Archive for Wednesday, December 11, 2002

Baldwin City hires new police chief

December 11, 2002

The search is over. Baldwin City has a new police chief.

Monday night the Baldwin City Council unanimously chose Mike McKenna, 56, a retired Wichita police officer, as head of the local police department.

McKenna, who was one of four finalists picked by a search committee, takes over the Baldwin City Police Department position, which was left vacant after Steve Butell's resignation earlier this year.

McKenna, a native of Wichita, said he plans to start getting acquainted with the police department and the town next week, but will officially begin the job on Jan. 2.

"It'll be a new year with a new chief," McKenna said.

McKenna, and his wife Debbie, will be moving to Baldwin in the next few weeks. The couple has two adult sons, ages 20 and 24.

This is McKenna's first position as police chief, but he has 29 years of law enforcement experience behind him.

"I've been in charge of everything," he said.

McKenna, whose father, grandfather and uncle are in law enforcement, began his career as an officer in Coffeyville. After six years in Coffeyville, he moved back to Wichita where he was attending Wichita State University while working as an officer for the Wichita Police Department.

Over the next few years, he received a bachelors degree and a masters degree in criminal justice from WSU, while moving up the ranks in the police department.

During his tenure with the Wichita Police Department, McKenna was a patrol lieutenant, an administrative lieutenant, a police department spokesperson and a lieutenant in charge of a detective unit that dealt with more serious crimes.

He has also been awarded several medals, including the Medal of Valor.

He said he thought his background would play an important role as police chief.

"I think it's going to help me a great deal," he said. "I have the experience of a small town police department as well as the knowledge and skills of a big police department."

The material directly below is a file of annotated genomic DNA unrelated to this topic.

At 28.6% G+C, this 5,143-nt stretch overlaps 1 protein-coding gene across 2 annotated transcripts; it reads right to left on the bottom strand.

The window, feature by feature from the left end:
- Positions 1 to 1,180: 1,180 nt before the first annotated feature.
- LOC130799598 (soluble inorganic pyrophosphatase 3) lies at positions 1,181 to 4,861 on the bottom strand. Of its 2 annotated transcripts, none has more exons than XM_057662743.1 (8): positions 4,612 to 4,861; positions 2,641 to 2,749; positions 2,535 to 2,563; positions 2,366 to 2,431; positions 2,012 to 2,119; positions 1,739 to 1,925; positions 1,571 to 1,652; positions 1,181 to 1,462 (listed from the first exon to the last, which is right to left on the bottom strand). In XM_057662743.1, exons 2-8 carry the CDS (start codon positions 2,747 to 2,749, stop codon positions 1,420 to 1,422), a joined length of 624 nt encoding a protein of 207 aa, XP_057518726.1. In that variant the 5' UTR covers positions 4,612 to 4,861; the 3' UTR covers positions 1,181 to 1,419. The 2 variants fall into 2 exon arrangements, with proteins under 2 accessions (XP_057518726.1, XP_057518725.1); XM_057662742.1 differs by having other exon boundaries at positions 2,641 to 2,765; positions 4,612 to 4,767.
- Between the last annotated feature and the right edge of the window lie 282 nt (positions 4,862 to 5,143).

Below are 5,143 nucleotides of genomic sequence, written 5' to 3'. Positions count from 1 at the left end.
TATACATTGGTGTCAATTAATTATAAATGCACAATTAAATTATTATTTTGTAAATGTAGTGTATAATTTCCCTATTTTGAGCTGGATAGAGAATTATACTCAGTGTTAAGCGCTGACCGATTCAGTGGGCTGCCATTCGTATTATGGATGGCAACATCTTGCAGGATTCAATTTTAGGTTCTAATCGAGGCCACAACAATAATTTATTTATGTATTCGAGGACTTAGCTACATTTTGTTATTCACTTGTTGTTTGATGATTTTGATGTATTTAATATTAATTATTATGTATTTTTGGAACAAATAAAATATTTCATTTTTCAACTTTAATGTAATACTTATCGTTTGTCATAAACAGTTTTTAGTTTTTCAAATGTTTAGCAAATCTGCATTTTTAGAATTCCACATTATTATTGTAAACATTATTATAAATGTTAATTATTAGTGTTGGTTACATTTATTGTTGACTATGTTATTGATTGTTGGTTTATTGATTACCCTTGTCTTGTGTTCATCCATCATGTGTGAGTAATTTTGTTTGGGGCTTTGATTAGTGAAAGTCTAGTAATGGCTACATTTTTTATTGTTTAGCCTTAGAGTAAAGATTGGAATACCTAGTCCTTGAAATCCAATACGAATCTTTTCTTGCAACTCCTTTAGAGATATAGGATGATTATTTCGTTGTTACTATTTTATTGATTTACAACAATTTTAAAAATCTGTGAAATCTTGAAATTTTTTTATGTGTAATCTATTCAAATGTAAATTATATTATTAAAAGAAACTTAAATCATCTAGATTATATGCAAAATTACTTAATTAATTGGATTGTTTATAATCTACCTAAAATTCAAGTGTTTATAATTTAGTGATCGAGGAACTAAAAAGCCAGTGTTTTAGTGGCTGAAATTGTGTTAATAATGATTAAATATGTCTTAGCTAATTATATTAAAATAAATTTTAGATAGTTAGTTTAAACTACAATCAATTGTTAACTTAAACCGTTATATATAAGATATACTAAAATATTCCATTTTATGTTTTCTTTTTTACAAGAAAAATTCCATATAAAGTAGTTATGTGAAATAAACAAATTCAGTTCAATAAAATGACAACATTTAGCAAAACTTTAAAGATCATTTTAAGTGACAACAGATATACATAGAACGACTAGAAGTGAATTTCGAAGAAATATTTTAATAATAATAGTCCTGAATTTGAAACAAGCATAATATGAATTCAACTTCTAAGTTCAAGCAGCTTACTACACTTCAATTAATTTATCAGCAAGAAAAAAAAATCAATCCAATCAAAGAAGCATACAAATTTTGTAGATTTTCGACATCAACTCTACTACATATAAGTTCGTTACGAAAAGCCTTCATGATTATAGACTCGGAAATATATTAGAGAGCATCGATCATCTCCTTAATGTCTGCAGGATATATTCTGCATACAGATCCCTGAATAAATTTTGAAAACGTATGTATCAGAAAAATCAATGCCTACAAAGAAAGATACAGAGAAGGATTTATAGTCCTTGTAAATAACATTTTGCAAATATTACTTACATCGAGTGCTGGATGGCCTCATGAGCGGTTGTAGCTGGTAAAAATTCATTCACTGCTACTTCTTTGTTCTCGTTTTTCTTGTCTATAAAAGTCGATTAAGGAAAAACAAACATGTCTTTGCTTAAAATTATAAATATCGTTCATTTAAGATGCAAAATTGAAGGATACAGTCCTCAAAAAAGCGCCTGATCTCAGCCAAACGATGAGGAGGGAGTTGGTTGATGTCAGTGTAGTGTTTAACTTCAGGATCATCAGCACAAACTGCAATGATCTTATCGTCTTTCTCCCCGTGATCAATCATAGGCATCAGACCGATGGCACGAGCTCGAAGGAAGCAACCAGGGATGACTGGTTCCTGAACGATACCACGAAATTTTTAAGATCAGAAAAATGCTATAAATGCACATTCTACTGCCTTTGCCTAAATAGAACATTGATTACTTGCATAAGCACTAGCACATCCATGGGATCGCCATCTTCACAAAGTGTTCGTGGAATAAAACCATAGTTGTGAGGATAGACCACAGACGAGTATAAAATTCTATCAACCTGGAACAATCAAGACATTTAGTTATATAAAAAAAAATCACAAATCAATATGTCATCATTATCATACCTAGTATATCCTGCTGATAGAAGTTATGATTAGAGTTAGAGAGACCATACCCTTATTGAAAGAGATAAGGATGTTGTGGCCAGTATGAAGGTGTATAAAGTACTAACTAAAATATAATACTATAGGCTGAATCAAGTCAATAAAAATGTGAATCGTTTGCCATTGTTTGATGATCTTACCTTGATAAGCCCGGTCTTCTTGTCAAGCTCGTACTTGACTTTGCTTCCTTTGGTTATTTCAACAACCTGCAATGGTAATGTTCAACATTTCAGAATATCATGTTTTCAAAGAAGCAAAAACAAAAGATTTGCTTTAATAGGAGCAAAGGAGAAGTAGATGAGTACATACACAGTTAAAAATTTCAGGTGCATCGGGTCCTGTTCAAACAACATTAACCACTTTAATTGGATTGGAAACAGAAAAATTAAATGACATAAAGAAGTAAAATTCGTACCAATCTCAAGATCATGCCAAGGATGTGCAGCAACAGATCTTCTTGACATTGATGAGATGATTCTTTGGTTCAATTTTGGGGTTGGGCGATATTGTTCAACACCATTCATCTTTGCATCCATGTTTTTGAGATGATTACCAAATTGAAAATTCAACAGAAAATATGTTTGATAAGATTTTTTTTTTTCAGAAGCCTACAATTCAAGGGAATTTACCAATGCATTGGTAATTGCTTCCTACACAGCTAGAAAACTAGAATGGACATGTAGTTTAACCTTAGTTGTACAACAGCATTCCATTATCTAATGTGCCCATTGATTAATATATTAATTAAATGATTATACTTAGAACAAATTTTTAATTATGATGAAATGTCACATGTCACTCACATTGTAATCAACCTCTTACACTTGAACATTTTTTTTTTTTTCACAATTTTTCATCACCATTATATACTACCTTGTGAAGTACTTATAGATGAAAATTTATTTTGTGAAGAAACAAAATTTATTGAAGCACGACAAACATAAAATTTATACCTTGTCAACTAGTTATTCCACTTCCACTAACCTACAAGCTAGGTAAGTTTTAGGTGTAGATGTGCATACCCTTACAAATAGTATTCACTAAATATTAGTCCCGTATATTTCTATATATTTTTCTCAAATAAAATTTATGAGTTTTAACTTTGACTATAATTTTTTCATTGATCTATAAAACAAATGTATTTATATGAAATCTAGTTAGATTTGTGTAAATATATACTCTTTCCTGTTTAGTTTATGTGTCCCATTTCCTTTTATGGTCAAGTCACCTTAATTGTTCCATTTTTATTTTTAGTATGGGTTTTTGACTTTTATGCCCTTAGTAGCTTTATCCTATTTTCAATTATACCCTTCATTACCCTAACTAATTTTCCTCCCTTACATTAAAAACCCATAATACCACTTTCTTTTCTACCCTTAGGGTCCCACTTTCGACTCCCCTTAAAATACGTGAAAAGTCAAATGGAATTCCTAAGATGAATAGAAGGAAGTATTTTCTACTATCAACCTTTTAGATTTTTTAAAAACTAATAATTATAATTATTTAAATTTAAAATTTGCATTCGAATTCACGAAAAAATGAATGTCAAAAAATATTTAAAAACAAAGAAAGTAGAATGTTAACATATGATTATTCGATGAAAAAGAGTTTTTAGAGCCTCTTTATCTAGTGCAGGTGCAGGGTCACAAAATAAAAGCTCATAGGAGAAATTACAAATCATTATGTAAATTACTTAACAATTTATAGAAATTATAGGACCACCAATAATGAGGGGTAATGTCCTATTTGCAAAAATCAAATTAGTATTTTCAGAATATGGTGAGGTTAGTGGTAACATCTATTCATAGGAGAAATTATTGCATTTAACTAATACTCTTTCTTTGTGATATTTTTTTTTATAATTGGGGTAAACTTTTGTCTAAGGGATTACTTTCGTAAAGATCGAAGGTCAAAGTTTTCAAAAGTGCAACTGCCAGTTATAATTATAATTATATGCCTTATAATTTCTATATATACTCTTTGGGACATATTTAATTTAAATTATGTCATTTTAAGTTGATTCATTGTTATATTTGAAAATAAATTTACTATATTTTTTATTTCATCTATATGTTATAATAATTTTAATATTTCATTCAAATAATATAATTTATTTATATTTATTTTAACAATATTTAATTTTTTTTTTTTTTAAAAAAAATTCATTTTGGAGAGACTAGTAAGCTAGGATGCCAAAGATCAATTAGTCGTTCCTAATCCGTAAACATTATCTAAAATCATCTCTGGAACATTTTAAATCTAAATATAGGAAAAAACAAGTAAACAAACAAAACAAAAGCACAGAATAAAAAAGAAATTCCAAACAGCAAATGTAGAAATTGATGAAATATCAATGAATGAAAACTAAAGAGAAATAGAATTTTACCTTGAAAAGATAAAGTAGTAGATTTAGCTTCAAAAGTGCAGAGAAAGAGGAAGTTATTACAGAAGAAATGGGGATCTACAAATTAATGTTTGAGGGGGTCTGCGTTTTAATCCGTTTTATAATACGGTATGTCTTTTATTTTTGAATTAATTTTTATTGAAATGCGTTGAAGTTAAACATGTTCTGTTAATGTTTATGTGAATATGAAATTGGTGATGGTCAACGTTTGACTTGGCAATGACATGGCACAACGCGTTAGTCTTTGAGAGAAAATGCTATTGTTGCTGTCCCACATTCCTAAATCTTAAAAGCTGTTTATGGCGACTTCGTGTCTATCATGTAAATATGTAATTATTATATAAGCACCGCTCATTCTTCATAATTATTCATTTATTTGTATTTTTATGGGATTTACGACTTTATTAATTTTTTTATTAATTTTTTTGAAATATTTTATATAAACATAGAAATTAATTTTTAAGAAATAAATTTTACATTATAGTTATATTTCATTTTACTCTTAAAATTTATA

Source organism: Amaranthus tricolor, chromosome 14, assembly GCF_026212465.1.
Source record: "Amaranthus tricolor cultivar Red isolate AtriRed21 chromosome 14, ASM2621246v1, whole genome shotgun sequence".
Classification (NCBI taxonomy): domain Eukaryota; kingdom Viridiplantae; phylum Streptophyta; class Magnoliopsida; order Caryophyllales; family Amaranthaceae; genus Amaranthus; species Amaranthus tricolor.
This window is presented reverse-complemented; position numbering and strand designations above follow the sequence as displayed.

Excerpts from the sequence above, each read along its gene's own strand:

McKenna said he decided to apply for the Baldwin position because he thought it looked like a good opportunity.

"I said I think this would be a good opportunity to bring some leadership to Baldwin City and some professionalism," he said.

He believes that leadership and professionalism will better the image of the BCPD, which has suffered from various investigations, suspensions and other public relations problems in the past year.

"I want to improve the public's concept of the police department," he said. "I want to make the citizens feel confident; restore confidence in the police department."

One of the ways he said he wants to accomplish that is by working with the officers to improve their skills.

"I want to provide growth awareness and help those officers become better officers," he said.

Open communication with the public will also be necessary.

"I think it's highly important that citizens know they can contact me and come in and talk to me," he said. "Their concerns will be heard."

But McKenna said it was also important to realize that the police department couldn't solve all of the community's problems.

"It's not a one-stop-fix-it shop," he said. "But as a police administrator, you can take the community resources and bring them together to help solve community problems."

Debbie McKenna said his job is more of a way of life for him.

"I think he genuinely cares about people. He thrives on helping people," she said. "It's not his job, it's just who he is."

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